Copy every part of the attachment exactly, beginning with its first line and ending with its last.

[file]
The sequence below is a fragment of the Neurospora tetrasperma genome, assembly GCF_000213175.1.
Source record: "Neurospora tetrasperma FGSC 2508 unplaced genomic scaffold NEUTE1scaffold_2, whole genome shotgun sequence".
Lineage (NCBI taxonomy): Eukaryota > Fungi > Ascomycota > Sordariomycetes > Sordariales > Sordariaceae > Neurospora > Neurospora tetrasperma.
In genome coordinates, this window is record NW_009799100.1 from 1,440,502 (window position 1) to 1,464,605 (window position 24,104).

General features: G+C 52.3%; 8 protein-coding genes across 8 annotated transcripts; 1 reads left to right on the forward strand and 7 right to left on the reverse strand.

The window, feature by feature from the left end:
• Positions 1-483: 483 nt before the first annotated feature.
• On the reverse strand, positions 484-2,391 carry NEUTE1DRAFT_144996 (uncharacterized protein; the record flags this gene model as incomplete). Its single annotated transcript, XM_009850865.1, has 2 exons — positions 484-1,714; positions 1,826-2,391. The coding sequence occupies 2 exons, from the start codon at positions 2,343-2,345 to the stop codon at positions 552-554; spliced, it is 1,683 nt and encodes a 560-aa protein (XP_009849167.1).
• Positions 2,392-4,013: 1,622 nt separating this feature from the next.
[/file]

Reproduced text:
The sequence below is a fragment of the Neurospora tetrasperma genome, assembly GCF_000213175.1.
Source record: "Neurospora tetrasperma FGSC 2508 unplaced genomic scaffold NEUTE1scaffold_2, whole genome shotgun sequence".
Lineage (NCBI taxonomy): Eukaryota > Fungi > Ascomycota > Sordariomycetes > Sordariales > Sordariaceae > Neurospora > Neurospora tetrasperma.
In genome coordinates, this window is record NW_009799100.1 from 1,440,502 (window position 1) to 1,464,605 (window position 24,104).

General features: G+C 52.3%; 8 protein-coding genes across 8 annotated transcripts; 1 reads left to right on the forward strand and 7 right to left on the reverse strand.

The window, feature by feature from the left end:
• Positions 1-483: 483 nt before the first annotated feature.
• On the reverse strand, positions 484-2,391 carry NEUTE1DRAFT_144996 (uncharacterized protein; the record flags this gene model as incomplete). Its single annotated transcript, XM_009850865.1, has 2 exons — positions 484-1,714; positions 1,826-2,391. The coding sequence occupies 2 exons, from the start codon at positions 2,343-2,345 to the stop codon at positions 552-554; spliced, it is 1,683 nt and encodes a 560-aa protein (XP_009849167.1).
• Positions 2,392-4,013: 1,622 nt separating this feature from the next.